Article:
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Recent DUI prevention measures shown to be of questionable effectiveness

To much fanfare, in 2009 Illinois instituted a DUI prevention program. Its publicly stated purpose was to prevent drunk driving.

Under the Monitoring Device Driving Permit (MDDP), if you are an Illinois driver arrested for DUI, your license will be suspended for 6 to 12 months if you have not been arrested for DUI in the previous 5 years. During all but the first 30 days of the suspension, you are entitled to an MDDP.

The MDDP allows you to drive for any purpose. However, at your expense, you must have a device installed in your vehicle’s ignition and blow into a tube in order to start your vehicle.

The Illinois Secretary of State receives a fee for administering the program, as do the providers of the devices. Therefore, the providers and the Secretary of State had a financial interest in seeing that this program was put in place and continue to profit from keeping it going and maximizing its usage. Under current law, installation of the device is optional.

The assertion by advocates of the MDDP program that it has been successful, as evidenced by both its level of usage (6,500 devices installed in 2009) and reductions in fatal accidents, is questionable. They credit the program with reducing the number of fatalities, ignoring the impact of the recession and the corresponding reduction in miles driven. (These are the same folks who have brought us highly questionable claims of how often a person drives under the influence without being caught).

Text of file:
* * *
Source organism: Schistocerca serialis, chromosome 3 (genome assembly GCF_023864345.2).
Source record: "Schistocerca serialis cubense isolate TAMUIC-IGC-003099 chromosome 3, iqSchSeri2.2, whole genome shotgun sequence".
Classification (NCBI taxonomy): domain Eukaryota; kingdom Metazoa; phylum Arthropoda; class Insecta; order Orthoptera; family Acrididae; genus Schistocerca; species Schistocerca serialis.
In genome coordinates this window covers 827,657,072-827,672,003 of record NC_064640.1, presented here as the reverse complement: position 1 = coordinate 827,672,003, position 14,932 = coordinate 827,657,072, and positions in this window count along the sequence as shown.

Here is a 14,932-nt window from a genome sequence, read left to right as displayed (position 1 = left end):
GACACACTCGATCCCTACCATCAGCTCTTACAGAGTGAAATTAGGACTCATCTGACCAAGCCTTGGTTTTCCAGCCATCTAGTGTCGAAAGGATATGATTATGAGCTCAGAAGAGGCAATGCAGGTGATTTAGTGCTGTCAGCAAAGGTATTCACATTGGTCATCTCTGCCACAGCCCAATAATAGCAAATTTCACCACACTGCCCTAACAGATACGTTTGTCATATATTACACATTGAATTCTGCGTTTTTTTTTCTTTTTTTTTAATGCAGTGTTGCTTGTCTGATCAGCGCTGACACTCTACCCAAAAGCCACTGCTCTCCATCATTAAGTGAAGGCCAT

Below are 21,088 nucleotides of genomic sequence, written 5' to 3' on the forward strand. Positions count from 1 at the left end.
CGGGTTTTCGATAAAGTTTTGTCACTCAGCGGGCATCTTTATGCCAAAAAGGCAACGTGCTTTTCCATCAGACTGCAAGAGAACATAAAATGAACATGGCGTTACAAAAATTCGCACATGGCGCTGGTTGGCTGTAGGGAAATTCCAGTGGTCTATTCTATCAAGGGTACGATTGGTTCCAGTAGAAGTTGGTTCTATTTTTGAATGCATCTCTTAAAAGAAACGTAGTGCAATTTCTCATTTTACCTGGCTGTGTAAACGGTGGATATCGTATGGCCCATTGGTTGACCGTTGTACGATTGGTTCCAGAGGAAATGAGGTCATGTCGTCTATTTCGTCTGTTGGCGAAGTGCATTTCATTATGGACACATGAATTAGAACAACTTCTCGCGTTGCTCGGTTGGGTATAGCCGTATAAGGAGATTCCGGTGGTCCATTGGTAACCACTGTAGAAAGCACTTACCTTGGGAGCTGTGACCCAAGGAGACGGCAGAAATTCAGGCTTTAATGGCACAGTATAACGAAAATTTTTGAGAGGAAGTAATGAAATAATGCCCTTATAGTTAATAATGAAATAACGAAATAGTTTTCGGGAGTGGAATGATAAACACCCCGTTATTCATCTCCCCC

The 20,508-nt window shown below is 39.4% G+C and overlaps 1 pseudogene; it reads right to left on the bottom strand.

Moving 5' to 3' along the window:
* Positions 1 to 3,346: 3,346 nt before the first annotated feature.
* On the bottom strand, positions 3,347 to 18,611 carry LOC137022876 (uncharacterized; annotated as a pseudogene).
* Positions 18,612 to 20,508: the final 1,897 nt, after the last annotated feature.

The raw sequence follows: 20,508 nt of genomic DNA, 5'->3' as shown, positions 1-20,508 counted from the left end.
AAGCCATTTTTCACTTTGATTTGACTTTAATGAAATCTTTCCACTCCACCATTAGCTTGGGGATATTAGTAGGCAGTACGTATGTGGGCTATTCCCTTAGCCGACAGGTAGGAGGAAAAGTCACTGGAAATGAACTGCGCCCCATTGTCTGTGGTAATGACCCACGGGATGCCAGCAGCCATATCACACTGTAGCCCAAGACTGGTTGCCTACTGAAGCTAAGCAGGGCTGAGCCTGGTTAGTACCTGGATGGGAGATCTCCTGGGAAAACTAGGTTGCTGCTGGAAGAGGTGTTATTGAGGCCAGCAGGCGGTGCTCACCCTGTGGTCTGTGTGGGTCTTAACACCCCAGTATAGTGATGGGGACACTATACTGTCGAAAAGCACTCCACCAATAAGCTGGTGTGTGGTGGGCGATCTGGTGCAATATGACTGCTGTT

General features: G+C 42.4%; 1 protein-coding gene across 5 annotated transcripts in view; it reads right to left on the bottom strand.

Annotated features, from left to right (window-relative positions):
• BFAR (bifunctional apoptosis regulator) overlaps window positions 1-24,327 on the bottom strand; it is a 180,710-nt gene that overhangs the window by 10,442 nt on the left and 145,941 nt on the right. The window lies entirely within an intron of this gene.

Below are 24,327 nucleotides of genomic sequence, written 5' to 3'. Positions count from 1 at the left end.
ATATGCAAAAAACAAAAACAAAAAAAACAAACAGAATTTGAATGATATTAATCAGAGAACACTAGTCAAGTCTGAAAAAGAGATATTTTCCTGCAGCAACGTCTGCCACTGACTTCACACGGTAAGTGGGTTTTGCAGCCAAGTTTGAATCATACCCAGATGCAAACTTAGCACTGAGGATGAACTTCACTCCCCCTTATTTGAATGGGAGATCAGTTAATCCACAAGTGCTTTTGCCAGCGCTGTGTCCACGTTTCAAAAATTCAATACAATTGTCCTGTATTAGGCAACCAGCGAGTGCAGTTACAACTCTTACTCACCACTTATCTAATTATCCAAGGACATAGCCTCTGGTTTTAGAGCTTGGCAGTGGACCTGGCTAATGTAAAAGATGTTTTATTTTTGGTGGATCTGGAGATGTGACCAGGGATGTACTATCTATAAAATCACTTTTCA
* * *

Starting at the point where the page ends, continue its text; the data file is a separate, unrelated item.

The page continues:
Those who promoted the program were only able to sign up 6,500 users. They were expecting 25,000 to 30,000. Several theories have been advanced to explain this result.

Because of the disappointing MDDP numbers, the lobby that represents the manufacturers of the MDDP devices has imposed its will upon the Illinois General Assembly. You can expect that as a result of proposed Senate Bill 3775, it will become more of an effort, and entail additional expenses, to decline the MDDP.

As the law now stands, unless you request an MDDP, you are considered to have declined it, a decision that costs you nothing. Under the new law, you will be required to take affirmative action to decline the MDDP and doing so will result in your having to pay an “administrative fee” to the Secretary of State.

Meanwhile, the son of John Cullerton, the Illlinois Senate President who sponsored MDDP and other DUI-related crackdowns, was recently arrested for DUI. According to his father’s office, the younger Cullerton had stolen a state car issued to his father. Senator Cullerton will experience nearly first hand what it is like to live under the laws he has been so instrumental in passing.

The fact of the matter is, the Secretary of State, MADD and the MDDP providers have powerful lobbies. Your only protection is an experienced Illinois DUI lawyer.

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